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Plants and Animals

Plants and Animals


The coconut palm is the most important tree in Micronesia. Kopra, the dried meat of the coconut, from which coconut oil is made, is the most important export product and therefore an important source of income. The coconut also produces a kind of wine, tuba. Furthermore, rope, fuel, roofing straw and baskets are made from the coconut trees. Breadfruit trees are also common in Micronesia and provide lumber and fruit. Lumber also comes from the mahogany tree and the betel palm or areca palm. The betel nut is an important food product. The fruit of the pandanus tree is widely eaten and the leaves are used to make mats, baskets and fans.

Other traditional food plants are the taro, bread plants, tapioca and banana trees. Mangrove swamps are found along the coasts of the highland islands.

Colourful tropical plants and flowers are abundant in Micronesia, such as hibiscus, bougainvillea, plumeria, lilies, lantanas and crotons. Plants such as coleus, caladium and philodendron can be gigantic. Special is an insect-eating plant and a plant that closes its leaves when touched.


In general, the closer an archipelago is to the Asian mainland, the more animal species are found there. Higher-lying islands also have a greater variety of animal species than the lower atolls. For example, the Marshall Islands, Line Islands, Phoenix Islands and Gilbert Islands have little more than sea and shore birds. Palau, on the other hand, has the most animal species in its territory.

Micronesia's only native mammals are bats. With the exception of the Marshall Islands, bats with wingspans of up to one metre are found everywhere. Dogs, cats, mice, rats, pigs, cattle, horses and goats have all been imported. On several islands there are monitor lizards that can reach a length of almost two metres. Micronesia has many species of skinks and the gecko is also found everywhere. The coconut crab and the mangrove crab are two of the many species of crabs that occur in this area. Micronesia has about 7,000 species of insects, of which the many mosquitoes and cockroaches are the most troublesome for humans.

Micronesia has a very rich marine fauna, including a wide variety of hard and soft corals, anemones, sponges and many species of crustaceans, the most impressive of which is the giant tridacna mussel. This mussel can reach 1.2 metres in diameter and weigh over 200 kg. Some specimens can live to be over 100 years old. Sea turtles such as the hawksbill, green and leatherback turtle are all endangered species, but still lay their eggs on the deserted sandy beaches. Harbour porpoises, sperm whales and dolphins populate the Micronesian waters.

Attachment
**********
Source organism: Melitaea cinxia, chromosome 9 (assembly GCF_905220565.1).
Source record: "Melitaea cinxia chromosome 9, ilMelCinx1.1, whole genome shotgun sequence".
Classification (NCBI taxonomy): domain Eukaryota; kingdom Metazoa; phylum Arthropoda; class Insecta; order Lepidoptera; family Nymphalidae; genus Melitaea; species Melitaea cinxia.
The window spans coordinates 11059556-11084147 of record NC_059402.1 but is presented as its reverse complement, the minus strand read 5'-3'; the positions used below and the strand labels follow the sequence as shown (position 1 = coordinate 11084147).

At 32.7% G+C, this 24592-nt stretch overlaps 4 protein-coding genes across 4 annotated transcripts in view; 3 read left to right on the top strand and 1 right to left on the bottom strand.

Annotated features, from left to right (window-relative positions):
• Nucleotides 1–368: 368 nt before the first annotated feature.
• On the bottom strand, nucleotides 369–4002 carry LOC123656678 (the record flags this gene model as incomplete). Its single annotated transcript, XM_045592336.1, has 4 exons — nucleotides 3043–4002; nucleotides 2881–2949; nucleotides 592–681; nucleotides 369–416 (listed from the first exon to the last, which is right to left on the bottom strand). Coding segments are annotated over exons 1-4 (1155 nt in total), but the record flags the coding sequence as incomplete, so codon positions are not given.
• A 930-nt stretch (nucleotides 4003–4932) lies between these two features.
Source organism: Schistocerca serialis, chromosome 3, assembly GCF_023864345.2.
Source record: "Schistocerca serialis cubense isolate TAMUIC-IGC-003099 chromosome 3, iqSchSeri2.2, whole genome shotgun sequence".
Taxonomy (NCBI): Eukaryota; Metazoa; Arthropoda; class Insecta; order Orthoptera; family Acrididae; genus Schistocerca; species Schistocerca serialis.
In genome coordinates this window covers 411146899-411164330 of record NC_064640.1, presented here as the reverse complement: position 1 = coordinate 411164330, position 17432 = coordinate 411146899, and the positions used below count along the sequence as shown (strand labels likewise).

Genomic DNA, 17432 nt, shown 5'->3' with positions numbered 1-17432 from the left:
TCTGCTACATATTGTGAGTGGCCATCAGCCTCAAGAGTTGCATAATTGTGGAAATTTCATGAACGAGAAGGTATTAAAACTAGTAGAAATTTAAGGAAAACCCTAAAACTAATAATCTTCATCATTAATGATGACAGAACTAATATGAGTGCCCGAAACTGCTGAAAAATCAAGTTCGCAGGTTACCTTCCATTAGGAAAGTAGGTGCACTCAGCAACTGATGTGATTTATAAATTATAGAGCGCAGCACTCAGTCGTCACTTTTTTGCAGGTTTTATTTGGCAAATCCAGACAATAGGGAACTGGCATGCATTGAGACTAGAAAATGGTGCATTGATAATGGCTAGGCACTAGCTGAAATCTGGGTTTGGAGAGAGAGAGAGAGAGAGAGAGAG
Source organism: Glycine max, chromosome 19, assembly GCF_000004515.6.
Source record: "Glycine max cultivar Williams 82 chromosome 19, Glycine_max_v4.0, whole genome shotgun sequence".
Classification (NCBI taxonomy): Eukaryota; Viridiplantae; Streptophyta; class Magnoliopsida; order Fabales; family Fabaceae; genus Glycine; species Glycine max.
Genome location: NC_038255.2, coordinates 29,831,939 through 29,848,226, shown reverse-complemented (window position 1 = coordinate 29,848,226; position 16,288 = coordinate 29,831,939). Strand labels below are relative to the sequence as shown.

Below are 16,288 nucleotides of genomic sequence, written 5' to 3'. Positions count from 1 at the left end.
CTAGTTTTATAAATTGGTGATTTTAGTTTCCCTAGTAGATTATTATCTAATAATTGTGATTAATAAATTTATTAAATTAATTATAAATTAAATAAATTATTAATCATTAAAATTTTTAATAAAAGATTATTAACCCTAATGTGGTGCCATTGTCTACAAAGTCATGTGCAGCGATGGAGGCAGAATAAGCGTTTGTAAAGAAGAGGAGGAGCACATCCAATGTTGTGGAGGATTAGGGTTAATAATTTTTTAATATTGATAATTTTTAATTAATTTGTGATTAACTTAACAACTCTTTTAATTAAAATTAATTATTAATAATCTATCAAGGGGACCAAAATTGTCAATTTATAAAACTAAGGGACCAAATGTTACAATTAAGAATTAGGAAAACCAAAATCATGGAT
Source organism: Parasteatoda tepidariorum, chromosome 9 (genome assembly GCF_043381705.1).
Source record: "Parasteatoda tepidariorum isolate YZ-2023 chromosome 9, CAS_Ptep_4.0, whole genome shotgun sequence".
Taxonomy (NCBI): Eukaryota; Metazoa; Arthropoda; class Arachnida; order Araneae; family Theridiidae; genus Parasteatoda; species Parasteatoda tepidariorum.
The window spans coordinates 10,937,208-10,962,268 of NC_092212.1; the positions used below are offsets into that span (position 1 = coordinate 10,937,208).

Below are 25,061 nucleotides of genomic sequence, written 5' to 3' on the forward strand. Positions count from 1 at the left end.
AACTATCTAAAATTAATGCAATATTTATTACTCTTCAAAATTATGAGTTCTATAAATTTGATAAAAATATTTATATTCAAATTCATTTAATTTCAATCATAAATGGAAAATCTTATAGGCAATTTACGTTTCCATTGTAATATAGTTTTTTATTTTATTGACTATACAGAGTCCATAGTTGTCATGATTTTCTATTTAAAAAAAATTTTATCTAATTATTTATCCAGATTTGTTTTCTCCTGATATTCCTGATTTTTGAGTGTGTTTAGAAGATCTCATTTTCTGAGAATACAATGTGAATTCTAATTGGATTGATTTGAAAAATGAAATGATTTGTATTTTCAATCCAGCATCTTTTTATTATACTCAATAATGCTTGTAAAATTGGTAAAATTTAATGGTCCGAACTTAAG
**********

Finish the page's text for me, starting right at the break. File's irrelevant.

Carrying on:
More than 200 species of birds have been spotted in the Micronesian Islands and about 85 species breed in this area. The cardinal honeyeater is almost extinct on Guam but is still common on the other islands. The white or grey reef heron lives around the reefs and in low water, always hunting for fish and small crabs. Little egrets are often found on grasslands where cattle graze. Micronesian starlings are very common. Also common are the lesser golden plover, whimbrel, red-legged stork, brown and black-backed gull and white tern. While diving and snorkelling, one encounters sea angels, bonitos, butterfly fish, eels, mudskippers, swordfish, trumpet fish, tuna and many other species. Dangerous for humans can be jellyfish, stonefish, sea stars and conch shells.

The brown tree snake, which accidentally reached Guam via the Solomon Islands, has wiped out almost the entire forest bird population. In fact, nine native bird species have become extinct as a result and Guam may become the first country in the world where all native bird species have become extinct. The number of brown tree snakes is in the millions. In some places, there are 12,000 snakes per square mile! Other Pacific islands are trying hard to keep the snake out, but it has already been spotted on Saipan, Wake and Oahu.

The rare sambar deer can still be found on Guam. The carabao, a water buffalo, is mostly seen in southern Guam, where they still work on small farms. Guam's reefs harbour one of the world's most diverse fish populations with more than 800 different species. More than 300 species of coral are also found there.

Butterflies are mainly found on Guam as the brown tree snake has wiped out almost all birds that hunt for caterpillars and butterflies. The Guam corncrake was extinct for a while, but has returned after a special breeding programme.


Galbraith, K. / Micronesia
Lonely Planet

Levy, N. / Micronesia handbook

CIA - World Factbook

BBC - Country Profiles

Last updated June 2024
Copyright: Team The World of Info